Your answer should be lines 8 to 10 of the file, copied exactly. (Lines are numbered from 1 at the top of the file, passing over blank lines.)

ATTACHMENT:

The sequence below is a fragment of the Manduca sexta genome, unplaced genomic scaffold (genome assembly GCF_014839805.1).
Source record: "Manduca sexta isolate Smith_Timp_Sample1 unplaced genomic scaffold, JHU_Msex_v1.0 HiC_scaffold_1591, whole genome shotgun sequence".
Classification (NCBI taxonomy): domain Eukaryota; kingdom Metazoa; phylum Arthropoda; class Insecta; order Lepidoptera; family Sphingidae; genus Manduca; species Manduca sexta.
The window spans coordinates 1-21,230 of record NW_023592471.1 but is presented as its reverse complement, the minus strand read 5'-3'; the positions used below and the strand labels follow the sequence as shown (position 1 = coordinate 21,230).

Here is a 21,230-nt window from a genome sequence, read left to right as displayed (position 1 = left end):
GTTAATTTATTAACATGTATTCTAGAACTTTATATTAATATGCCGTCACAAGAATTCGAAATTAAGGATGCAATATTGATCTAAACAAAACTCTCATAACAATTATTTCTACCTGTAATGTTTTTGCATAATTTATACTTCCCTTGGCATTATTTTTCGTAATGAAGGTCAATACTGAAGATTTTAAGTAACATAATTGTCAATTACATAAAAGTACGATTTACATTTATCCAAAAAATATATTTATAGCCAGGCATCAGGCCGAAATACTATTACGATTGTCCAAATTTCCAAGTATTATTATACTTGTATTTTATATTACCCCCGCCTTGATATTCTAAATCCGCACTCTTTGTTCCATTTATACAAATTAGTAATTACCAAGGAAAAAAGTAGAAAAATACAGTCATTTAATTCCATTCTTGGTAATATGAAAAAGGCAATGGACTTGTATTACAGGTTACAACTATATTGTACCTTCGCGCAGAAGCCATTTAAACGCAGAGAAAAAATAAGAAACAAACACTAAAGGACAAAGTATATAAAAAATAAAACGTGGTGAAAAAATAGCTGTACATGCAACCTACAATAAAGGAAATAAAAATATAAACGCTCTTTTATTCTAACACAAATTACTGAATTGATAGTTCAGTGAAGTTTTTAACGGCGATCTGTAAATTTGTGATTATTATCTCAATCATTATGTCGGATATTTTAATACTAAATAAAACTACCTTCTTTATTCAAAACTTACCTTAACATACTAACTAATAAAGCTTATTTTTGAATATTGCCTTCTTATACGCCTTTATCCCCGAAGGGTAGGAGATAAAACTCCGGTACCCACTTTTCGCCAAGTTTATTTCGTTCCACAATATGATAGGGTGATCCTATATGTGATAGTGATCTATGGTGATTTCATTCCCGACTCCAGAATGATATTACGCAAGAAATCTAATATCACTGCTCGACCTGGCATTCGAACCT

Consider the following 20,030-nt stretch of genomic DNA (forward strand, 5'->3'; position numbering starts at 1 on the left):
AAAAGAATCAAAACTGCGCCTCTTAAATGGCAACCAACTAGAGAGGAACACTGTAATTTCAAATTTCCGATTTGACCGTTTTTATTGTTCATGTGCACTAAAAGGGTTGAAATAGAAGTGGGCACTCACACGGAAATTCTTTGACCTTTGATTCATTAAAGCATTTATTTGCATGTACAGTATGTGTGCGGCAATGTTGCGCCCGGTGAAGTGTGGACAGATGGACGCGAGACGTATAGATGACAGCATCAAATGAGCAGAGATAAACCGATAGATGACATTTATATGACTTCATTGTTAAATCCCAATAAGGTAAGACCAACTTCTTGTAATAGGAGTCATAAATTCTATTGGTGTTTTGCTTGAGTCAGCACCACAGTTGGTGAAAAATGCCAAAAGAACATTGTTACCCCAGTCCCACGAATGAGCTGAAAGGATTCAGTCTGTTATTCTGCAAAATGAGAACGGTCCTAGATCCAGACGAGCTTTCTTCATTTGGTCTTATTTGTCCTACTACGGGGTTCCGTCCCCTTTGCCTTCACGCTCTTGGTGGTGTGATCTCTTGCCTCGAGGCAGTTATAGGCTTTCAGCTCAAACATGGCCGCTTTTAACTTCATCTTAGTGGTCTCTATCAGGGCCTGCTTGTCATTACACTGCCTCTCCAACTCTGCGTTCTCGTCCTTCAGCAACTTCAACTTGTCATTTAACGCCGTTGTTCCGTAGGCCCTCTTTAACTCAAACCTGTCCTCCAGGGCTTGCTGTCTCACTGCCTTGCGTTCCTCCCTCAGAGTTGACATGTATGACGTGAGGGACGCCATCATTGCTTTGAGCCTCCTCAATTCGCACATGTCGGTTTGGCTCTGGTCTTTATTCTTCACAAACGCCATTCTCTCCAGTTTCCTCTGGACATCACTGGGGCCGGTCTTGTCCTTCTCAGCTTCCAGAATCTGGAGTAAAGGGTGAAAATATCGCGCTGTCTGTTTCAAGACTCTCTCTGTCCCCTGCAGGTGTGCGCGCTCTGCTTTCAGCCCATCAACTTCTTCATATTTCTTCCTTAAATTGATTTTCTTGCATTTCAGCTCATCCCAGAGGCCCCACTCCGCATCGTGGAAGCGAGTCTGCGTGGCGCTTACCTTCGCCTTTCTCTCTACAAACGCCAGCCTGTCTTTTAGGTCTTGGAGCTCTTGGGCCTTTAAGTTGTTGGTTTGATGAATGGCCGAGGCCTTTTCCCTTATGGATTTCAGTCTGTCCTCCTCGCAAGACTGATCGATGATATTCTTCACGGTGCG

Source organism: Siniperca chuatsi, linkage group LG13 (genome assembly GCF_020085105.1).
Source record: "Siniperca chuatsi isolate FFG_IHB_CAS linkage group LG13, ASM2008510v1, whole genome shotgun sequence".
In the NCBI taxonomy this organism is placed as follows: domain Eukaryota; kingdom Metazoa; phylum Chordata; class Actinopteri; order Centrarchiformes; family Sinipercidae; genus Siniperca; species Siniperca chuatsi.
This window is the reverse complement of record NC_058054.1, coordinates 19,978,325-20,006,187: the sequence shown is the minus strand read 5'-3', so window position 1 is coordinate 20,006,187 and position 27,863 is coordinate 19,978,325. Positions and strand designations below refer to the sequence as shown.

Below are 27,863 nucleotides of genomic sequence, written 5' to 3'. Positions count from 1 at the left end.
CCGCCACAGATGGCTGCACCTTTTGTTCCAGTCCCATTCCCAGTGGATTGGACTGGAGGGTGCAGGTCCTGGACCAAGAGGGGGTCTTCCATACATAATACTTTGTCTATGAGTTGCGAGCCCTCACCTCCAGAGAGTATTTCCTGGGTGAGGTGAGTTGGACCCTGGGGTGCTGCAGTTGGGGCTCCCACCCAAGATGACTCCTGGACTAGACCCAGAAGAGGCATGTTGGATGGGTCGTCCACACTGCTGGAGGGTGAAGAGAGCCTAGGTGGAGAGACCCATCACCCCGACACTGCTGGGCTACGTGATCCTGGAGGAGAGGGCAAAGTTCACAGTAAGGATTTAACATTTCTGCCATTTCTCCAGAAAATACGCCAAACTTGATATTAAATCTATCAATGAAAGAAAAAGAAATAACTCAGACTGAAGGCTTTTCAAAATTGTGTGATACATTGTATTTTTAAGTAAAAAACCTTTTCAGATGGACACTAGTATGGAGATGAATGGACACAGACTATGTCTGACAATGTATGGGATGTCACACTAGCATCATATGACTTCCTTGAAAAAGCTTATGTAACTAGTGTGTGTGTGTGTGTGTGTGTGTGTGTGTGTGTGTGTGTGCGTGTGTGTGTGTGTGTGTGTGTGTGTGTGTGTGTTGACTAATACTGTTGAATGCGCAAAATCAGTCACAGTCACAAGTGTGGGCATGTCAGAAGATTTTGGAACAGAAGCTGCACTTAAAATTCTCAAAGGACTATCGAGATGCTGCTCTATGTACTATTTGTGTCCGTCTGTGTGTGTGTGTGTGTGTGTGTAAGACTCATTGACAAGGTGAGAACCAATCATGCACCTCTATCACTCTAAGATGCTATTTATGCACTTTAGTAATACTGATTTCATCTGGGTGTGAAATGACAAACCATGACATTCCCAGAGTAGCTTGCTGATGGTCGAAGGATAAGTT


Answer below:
AAAAGAATCAAAACTGCGCCTCTTAAATGGCAACCAACTAGAGAGGAACACTGTAATTTCAAATTTCCGATTTGACCGTTTTTATTGTTCATGTGCACTAAAAGGGTTGAAATAGAAGTGGGCACTCACACGGAAATTCTTTGACCTTTGATTCATTAAAGCATTTATTTGCATGTACAGTATGTGTGCGGCAATGTTGCGCCCGGTGAAGTGTGGACAGATGGACGCGAGACGTATAGATGACAGCATCAAATGAGCAGAGATAAACCGATAGATGACATTTATATGACTTCATTGTTAAATCCCAATAAGGTAAGACCAACTTCTTGTAATAGGAGTCATAAATTCTATTGGTGTTTTGCTTGAGTCAGCACCACAGTTGGTGAAAAATGCCAAAAGAACATTGTTACCCCAGTCCCACGAATGAGCTGAAAGGATTCAGTCTGTTATTCTGCAAAATGAGAACGGTCCTAGATCCAGACGAGCTTTCTTCATTTGGTCTTATTTGTCCTACTACGGGGTTCCGTCCCCTTTGCCTTCACGCTCTTGGTGGTGTGATCTCTTGCCTCGAGGCAGTTATAGGCTTTCAGCTCAAACATGGCCGCTTTTAACTTCATCTTAGTGGTCTCTATCAGGGCCTGCTTGTCATTACACTGCCTCTCCAACTCTGCGTTCTCGTCCTTCAGCAACTTCAACTTGTCATTTAACGCCGTTGTTCCGTAGGCCCTCTTTAACTCAAACCTGTCCTCCAGGGCTTGCTGTCTCACTGCCTTGCGTTCCTCCCTCAGAGTTGACATGTATGACGTGAGGGACGCCATCATTGCTTTGAGCCTCCTCAATTCGCACATGTCGGTTTGGCTCTGGTCTTTATTCTTCACAAACGCCATTCTCTCCAGTTTCCTCTGGACATCACTGGGGCCGGTCTTGTCCTTCTCAGCTTCCAGAATCTGGAGTAAAGGGTGAAAATATCGCGCTGTCTGTTTCAAGACTCTCTCTGTCCCCTGCAGGTGTGCGCGCTCTGCTTTCAGCCCATCAACTTCTTCATATTTCTTCCTTAAATTGATTTTCTTGCATTTCAGCTCATCCCAGAGGCCCCACTCCGCATCGTGGAAGCGAGTCTGCGTGGCGCTTACCTTCGCCTTTCTCTCTACAAACGCCAGCCTGTCTTTTAGGTCTTGGAGCTCTTGGGCCTTTAAGTTGTTGGTTTGATGAATGGCCGAGGCCTTTTCCCTTATGGATTTCAGTCTGTCCTCCTCGCAAGACTGATCGATGATATTCTTCACGGTGCG

Source organism: Siniperca chuatsi, linkage group LG13 (genome assembly GCF_020085105.1).
Source record: "Siniperca chuatsi isolate FFG_IHB_CAS linkage group LG13, ASM2008510v1, whole genome shotgun sequence".